Episode 4: (Old) Office of Manatuto’s Regent, Laclubar Subdistrict

Old Office of Manatuto’s Regent

Laclubar Subdistrict, Manatuto

When entering Laclubar, I was greeted by a hilly landscape with houses shyly perched on it. They are of varying conditions. Some are perfectly habitable, while some others are in a state of sculpturally ruinous. Among them is a place that once functioned as the office for the District of Manatuto’s ex Regents.

It wasn’t easy finding someone who can tell me the history of this area, let alone this building. The people here don’t seem to know about it. But my search bore its fruit when I met Mr. Joao Maria De Cristo Rei*. We were able to stop for a moment and talked a little bit about this building which -by now seems to be a common occurrence- has a strong tie to the rocky history of the area and the general conflicts in Timor Leste. The building, in a nutshell, is a story of historical witness that was rehabilitated more often than it was good for.

Let’s go back in time for a moment. In the first half of the 20th Century, Manatuto was a sparsely populated region, It was home to two subdistricts (today Manatuto has six), one of them being the capital, Laclubar. In 1942, Japan invaded East Timor and forced their way to Manatuto. Seen as a potential for a strategic base, Japan then forced the local population to build roads that lead to other Eastern districts such as Baucau, Viqueque and Lospalos. Upon the departure of the Japanese on 17 August 1945, Timor Leste including Manatuto was once again occupied by Portugal, which continued the forced labour system.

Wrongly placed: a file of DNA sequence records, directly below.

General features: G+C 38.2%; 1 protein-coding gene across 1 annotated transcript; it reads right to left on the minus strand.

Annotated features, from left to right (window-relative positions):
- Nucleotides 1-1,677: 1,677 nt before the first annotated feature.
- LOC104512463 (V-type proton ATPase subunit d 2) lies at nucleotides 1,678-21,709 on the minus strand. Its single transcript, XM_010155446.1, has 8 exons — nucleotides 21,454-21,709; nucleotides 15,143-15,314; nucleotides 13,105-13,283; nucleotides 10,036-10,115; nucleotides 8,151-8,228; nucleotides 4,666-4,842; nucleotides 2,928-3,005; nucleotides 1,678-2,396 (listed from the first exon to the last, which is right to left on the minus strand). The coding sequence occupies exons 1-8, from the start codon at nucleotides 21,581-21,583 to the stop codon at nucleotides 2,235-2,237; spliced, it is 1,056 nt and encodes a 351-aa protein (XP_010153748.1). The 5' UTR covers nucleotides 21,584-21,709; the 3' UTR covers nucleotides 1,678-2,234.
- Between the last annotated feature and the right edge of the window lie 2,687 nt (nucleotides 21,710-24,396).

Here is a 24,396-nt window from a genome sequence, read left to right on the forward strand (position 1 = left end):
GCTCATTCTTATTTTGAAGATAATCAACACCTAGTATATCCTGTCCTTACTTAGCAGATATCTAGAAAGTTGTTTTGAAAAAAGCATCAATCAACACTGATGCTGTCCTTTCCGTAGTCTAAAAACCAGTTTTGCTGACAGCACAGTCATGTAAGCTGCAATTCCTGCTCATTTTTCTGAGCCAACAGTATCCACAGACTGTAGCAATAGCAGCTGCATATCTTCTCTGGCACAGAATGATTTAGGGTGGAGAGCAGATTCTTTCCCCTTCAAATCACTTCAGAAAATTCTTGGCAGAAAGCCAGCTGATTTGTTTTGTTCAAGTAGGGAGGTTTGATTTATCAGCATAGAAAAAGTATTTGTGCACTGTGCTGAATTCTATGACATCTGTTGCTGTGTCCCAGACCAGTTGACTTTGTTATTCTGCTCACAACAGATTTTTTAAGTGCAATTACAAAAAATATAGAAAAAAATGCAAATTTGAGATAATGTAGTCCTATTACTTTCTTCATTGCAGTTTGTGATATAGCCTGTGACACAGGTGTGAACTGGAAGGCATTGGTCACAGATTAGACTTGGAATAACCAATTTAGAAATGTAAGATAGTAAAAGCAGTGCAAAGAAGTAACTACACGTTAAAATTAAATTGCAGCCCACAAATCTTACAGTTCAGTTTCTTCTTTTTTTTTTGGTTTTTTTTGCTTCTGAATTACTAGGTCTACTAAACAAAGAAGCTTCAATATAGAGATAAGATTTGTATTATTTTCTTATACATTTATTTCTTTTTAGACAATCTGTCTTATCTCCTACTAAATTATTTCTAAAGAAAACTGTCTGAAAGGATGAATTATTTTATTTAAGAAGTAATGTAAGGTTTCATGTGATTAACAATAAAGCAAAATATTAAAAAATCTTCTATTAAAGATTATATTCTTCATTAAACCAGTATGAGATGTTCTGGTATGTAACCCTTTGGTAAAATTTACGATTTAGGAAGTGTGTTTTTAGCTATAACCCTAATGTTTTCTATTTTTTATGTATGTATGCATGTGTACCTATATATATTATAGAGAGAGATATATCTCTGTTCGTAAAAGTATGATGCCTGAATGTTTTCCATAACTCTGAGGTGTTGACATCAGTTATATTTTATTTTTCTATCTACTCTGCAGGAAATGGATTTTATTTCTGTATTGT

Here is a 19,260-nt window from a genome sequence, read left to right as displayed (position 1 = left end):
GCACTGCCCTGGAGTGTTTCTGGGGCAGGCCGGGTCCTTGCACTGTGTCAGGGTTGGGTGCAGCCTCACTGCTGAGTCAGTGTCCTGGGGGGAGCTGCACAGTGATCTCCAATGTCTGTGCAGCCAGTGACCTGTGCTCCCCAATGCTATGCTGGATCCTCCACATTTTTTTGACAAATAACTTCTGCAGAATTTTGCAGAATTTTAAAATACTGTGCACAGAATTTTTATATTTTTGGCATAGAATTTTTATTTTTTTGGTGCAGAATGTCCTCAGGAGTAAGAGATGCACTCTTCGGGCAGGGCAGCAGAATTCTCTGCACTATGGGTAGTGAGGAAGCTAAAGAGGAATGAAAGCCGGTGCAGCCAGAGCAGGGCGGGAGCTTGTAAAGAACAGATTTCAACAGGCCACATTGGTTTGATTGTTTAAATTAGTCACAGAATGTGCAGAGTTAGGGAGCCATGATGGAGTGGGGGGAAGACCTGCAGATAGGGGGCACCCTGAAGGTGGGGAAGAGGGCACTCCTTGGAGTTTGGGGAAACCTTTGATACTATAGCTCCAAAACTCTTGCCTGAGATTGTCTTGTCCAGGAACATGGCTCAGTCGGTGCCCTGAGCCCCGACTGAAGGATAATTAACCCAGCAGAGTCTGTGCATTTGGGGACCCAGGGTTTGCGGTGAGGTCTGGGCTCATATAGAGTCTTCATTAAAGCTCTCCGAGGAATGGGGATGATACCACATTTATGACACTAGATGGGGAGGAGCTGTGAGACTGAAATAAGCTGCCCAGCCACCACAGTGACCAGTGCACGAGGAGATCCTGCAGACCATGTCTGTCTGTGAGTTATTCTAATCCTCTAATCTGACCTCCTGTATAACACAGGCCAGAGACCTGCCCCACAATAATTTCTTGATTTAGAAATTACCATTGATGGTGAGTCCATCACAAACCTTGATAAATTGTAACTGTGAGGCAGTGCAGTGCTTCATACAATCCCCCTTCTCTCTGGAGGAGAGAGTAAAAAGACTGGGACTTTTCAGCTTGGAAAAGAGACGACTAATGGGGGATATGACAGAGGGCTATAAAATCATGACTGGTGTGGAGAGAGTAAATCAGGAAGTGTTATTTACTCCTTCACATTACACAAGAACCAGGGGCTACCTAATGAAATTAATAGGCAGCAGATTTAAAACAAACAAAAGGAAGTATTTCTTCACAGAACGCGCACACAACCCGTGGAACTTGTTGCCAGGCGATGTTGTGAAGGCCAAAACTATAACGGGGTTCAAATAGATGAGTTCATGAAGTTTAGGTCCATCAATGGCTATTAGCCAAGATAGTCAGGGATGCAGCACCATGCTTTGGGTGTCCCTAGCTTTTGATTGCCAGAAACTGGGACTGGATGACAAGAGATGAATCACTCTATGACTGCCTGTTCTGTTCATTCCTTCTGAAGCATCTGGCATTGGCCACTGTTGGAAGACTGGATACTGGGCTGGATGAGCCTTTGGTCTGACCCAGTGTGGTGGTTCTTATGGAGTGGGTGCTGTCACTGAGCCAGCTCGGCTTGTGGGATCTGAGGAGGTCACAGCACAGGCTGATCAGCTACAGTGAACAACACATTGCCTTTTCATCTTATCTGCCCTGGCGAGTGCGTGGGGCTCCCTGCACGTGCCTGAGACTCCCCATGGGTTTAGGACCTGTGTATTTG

In 1955, the District of Manatuto designated a new subdistrict called Manatuto and moved the capital there from Laclubar. This development prompted the regent to call for the construction of this building. The work was carried out by the able bodied in the district in a bi-weekly rotation system. There were two persons who were involved in the planning: a Timorese (I couldn’t confirm if he was from Manatuto, however it is very likely since it was a common practice for a house to be constructed by a local) and a Portuguese. The construction took a total of three years to complete, upon which it was used as a head office of the District of Manatuto.

The building was quite a significant landmark in the area and was used considerably for various governmental functions for the next ten years until 1968 when, tragically, the building suddenly collapsed. The building was then rehabilitated in the next year and was converted into a lodge for visiting dignitaries from Portugal and other countries who were visiting Manatuto.

In 1974, the civil war dawned upon Manatuto and the building was burned and ransacked. Indonesia’s arrival at the end of 1975 brought this building back, in its dilapidated condition, to its use. The military occupied it for the next two years. Once control of the area was secured, then-Regent Abilio Osoriu Soares rehabilitated the building to use it as a lodge. This did not last long, however, as the Indonesian government decided to abandon the building when it was deemed that it wasn’t used as much as it should have.

The building remained more or less in an acceptable condition until 1999, the beginning of the conflict between the pro-independence and the pro-autonomy militants. The conflict spread to Manatuto and once again the building was burnt to the ground. It has remained in silence ever since.

* Mr. Joao Maria de Cristo Rei is the owner of the land on which the office is built. He is also a writer of the history of Manatuto. We at Fatin Historico are very grateful of his assistance.

Original text written by Pedro Ximenes.

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